CEBU CITY -- For every 1,000 residents in the city this year, one suffered from dengue fever.
The Cebu City Health Department reported a 35.31 percent increase in dengue fever cases from January to July, compared to figures from the same period in 2009.
Six persons died of dengue fever in the first half of the year, compared to 13 deaths in the same period last year, said the City Epidemiology Statistics and Surveillance Unit (CESSU).
Still, with the rains becoming more frequent, city officials reminded communities to rid their surroundings of areas where the dengue-carrying aedis aegypti mosquito might breed.
In contrast to Cebu City, surveillance teams in Lapu-Lapu reported only 58 dengue fever cases from January to July, compared to 144 patients in the same months last year.
According to data collated from private and public hospitals and private clinics, one person died of dengue fever in Lapu-Lapu as of July this year, compared to three deaths last year.
While she is happy about the drop, Lapu-Lapu City Mayor Paz Radaza said it’s too early to brag about a successful campaign, especially since the rainy season has just started.
The Department of Health recommends covering all water containers at all times to prevent mosquitoes from breeding. Dengue fever is an acute infectious disease marked by a sudden, high fever that lasts two to seven days, joint and muscle pains, weakness, skin rashes, abdominal pain and nosebleeds when the fever begins to subside.
From January to July this year, Cebu City’s CESSU recorded 820 dengue fever cases, from 606 cases in the same months last year.
Males make up 53.6 percent of the patients, and the fever hit a broad range of ages, from three months to 78 years old.
Barangay Guadalupe reported the most number of cases, with 59, followed by Mambaling, 39; Punta Princesa, 34 cases; Labangon, 30 cases; and Basak San Nicolas, 29 cases.
The other barangays in the top 10 are Lahug (28), Talamban and Tisa (27 each), Apas (24) and Mabolo (23).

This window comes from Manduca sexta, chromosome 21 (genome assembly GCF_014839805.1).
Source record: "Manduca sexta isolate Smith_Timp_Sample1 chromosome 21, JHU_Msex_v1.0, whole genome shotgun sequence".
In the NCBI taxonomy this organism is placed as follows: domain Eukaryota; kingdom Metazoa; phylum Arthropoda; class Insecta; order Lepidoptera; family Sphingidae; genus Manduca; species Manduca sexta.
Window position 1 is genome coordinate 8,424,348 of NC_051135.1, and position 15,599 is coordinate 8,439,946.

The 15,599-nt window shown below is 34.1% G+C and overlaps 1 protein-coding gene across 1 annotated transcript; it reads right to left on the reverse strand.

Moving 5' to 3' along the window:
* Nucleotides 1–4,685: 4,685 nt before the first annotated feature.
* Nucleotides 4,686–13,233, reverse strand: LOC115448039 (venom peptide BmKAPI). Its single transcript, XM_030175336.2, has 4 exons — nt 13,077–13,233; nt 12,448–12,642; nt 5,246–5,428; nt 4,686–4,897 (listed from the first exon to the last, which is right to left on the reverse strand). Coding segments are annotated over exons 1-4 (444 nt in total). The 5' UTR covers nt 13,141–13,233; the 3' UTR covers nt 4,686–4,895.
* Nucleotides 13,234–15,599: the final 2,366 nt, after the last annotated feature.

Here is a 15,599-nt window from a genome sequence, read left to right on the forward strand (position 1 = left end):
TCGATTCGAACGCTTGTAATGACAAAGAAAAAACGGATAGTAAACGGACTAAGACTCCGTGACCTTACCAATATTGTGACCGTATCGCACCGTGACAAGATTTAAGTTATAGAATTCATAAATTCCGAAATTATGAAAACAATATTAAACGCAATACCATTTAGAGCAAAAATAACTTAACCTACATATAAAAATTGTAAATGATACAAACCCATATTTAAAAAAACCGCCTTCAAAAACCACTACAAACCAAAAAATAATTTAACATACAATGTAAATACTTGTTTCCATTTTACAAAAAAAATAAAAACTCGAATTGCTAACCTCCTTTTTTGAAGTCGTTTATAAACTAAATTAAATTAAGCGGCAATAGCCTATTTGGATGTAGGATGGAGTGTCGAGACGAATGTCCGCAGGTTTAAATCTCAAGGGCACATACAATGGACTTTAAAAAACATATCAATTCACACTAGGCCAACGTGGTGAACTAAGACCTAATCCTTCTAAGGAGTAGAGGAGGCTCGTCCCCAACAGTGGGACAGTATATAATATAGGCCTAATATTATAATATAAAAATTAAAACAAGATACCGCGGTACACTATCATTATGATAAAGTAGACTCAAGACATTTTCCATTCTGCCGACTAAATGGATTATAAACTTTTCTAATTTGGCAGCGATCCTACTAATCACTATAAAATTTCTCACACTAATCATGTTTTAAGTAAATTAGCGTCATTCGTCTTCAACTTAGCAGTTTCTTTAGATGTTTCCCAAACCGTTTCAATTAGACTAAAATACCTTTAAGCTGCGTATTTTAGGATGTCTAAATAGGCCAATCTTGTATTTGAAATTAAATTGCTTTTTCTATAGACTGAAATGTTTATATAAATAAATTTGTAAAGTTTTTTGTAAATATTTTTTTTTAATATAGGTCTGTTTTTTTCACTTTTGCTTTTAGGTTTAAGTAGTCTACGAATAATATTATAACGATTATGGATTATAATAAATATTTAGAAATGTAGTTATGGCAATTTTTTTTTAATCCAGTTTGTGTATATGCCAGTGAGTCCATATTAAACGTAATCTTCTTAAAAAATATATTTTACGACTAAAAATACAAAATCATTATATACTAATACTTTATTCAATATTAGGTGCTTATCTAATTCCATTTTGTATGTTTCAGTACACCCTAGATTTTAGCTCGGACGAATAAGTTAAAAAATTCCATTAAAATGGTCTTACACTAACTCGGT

Assistant City Epidemiologist Durinda Macasucol said they are regularly conducting “search and destroy” operations, especially in barangays with a high incidence of dengue fever.
With the help of barangay officials, they scheduled a massive spraying operation starting next week.
“We will start our massive spraying on Aug. 21 in Mambaling, because they have the second highest number of dengue cases. We expect the help of barangay officials, health center staff, clean and green employees and community volunteers,” Macasucol said.
The City Government provides free health services like laboratory examinations for suspected dengue fever cases in the city.
Meanwhile, City Health Officer Rodolfo Berame attributed the drop in Lapu-Lapu’s dengue fever incidence to their information drive on the destruction of the mosquitoes’ breeding places.
Last year, there were 409 cases with seven deaths. In 2008, there were 500 cases, with 12 deaths.
This year, the City shifted to a less costly approach to destroy breeding sites using only saltwater, cooking oil and cheaper larvaecidal solutions.
From 2007 to 2009, the City relied solely on the DNAmaxx solution, spending millions.
Berame, in his progress report, said the other strategies the City implemented were reactivating barangay and school dengue brigades; conducting regular cleanup drives in every sitio and purok; posting information materials in barangay halls, markets, public utility terminals and health centers; conducting lectures during parents and teachers’ meetings every month in elementary and high schools; monitoring of high-risk barangays.
“Because of the information drive, the number of dengue cases fell, and also (the number of) other endemic diseases like diarrhea and typhoid fever,” Berame told reporters.
He said City Hall should consider launching an annual “cleanest barangay contest” to draw more attention to its anti-dengue campaign. (ETB/AIV/Sun.Star Cebu)